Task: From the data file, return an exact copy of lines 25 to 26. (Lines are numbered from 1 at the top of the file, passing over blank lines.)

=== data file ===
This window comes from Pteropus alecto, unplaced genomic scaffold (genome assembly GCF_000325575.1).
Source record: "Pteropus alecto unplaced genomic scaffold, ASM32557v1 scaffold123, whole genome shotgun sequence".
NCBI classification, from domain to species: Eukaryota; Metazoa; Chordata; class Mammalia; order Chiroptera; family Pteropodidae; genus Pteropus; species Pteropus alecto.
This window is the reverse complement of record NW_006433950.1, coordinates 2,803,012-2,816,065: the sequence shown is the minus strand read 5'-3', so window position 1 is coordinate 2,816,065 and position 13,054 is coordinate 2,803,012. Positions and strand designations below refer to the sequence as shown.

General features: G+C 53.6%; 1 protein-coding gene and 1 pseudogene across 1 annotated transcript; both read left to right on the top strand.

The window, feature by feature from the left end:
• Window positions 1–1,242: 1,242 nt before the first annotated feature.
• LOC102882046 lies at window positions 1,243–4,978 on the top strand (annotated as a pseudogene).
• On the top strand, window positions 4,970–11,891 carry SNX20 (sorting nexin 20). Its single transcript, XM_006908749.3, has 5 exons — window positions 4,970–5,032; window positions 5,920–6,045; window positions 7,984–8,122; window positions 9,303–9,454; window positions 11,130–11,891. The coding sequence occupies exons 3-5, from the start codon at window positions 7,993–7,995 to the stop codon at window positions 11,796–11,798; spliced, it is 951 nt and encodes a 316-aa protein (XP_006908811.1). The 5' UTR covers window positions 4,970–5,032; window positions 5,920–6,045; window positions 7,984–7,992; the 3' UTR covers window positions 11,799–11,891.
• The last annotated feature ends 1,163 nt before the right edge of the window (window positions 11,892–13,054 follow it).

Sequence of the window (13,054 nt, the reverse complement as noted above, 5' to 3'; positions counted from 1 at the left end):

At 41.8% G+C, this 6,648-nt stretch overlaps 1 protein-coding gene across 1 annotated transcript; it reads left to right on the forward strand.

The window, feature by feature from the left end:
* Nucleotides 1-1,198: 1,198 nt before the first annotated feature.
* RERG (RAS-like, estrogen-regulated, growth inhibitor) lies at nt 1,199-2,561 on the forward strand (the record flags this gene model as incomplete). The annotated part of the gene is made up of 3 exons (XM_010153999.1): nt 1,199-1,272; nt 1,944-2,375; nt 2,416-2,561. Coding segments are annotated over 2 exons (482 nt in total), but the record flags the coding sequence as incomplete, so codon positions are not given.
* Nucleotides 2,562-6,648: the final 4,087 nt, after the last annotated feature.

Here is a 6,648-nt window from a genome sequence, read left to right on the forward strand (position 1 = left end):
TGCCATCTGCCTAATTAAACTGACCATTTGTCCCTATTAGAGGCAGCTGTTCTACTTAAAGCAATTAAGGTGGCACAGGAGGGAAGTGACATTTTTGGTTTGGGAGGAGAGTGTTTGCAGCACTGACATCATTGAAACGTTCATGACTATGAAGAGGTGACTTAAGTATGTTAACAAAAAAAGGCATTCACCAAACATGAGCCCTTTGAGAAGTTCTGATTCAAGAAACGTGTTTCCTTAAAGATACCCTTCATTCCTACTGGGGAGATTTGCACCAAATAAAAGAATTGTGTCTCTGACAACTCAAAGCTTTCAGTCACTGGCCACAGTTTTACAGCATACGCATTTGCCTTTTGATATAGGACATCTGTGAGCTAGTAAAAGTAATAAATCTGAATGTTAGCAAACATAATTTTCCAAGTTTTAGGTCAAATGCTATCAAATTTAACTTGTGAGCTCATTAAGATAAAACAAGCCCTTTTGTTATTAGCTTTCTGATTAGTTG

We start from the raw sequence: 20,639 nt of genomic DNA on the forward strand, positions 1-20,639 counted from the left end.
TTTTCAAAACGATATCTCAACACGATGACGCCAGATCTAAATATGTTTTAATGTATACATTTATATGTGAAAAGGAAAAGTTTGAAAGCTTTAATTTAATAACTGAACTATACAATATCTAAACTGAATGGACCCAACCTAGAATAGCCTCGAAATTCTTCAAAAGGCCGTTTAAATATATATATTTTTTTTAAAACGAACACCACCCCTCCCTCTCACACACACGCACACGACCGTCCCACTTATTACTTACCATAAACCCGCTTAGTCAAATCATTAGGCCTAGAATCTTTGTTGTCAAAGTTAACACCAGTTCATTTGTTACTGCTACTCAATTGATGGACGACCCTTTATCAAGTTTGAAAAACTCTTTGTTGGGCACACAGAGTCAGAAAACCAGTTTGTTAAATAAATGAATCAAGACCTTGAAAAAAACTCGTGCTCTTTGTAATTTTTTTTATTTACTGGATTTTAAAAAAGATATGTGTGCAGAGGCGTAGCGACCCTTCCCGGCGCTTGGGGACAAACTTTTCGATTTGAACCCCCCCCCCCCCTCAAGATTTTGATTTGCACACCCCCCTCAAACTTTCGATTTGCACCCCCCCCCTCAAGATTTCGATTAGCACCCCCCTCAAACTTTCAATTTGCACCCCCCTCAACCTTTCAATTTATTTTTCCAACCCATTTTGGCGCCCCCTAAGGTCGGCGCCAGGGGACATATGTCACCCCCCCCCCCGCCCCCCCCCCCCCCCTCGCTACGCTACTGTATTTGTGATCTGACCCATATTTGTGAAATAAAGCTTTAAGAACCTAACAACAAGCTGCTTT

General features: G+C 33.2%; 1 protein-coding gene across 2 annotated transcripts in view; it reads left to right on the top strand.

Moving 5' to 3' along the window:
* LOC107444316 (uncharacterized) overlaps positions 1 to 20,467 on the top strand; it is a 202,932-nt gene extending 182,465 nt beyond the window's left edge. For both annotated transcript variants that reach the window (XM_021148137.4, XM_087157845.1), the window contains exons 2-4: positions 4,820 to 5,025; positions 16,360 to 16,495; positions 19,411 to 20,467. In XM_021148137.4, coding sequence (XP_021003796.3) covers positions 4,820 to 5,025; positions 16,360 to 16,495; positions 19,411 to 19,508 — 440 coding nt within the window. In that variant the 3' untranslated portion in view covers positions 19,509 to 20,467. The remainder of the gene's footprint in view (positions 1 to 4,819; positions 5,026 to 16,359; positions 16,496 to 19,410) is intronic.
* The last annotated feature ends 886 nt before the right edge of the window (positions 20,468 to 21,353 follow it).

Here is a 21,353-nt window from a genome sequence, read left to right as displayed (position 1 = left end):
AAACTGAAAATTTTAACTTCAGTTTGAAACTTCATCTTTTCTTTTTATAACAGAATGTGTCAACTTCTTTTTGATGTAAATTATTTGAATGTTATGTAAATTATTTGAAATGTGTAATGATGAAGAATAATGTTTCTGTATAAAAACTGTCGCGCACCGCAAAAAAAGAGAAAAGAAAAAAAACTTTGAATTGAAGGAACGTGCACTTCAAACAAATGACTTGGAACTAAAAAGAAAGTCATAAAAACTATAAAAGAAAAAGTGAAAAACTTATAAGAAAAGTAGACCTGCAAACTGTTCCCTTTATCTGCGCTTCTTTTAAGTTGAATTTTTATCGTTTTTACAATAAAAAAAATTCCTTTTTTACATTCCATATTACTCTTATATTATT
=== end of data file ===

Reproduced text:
Here is a 21,353-nt window from a genome sequence, read left to right as displayed (position 1 = left end):
AAACTGAAAATTTTAACTTCAGTTTGAAACTTCATCTTTTCTTTTTATAACAGAATGTGTCAACTTCTTTTTGATGTAAATTATTTGAATGTTATGTAAATTATTTGAAATGTGTAATGATGAAGAATAATGTTTCTGTATAAAAACTGTCGCGCACCGCAAAAAAAGAGAAAAGAAAAAAAACTTTGAATTGAAGGAACGTGCACTTCAAACAAATGACTTGGAACTAAAAAGAAAGTCATAAAAACTATAAAAGAAAAAGTGAAAAACTTATAAGAAAAGTAGACCTGCAAACTGTTCCCTTTATCTGCGCTTCTTTTAAGTTGAATTTTTATCGTTTTTACAATAAAAAAAATTCCTTTTTTACATTCCATATTACTCTTATATTATT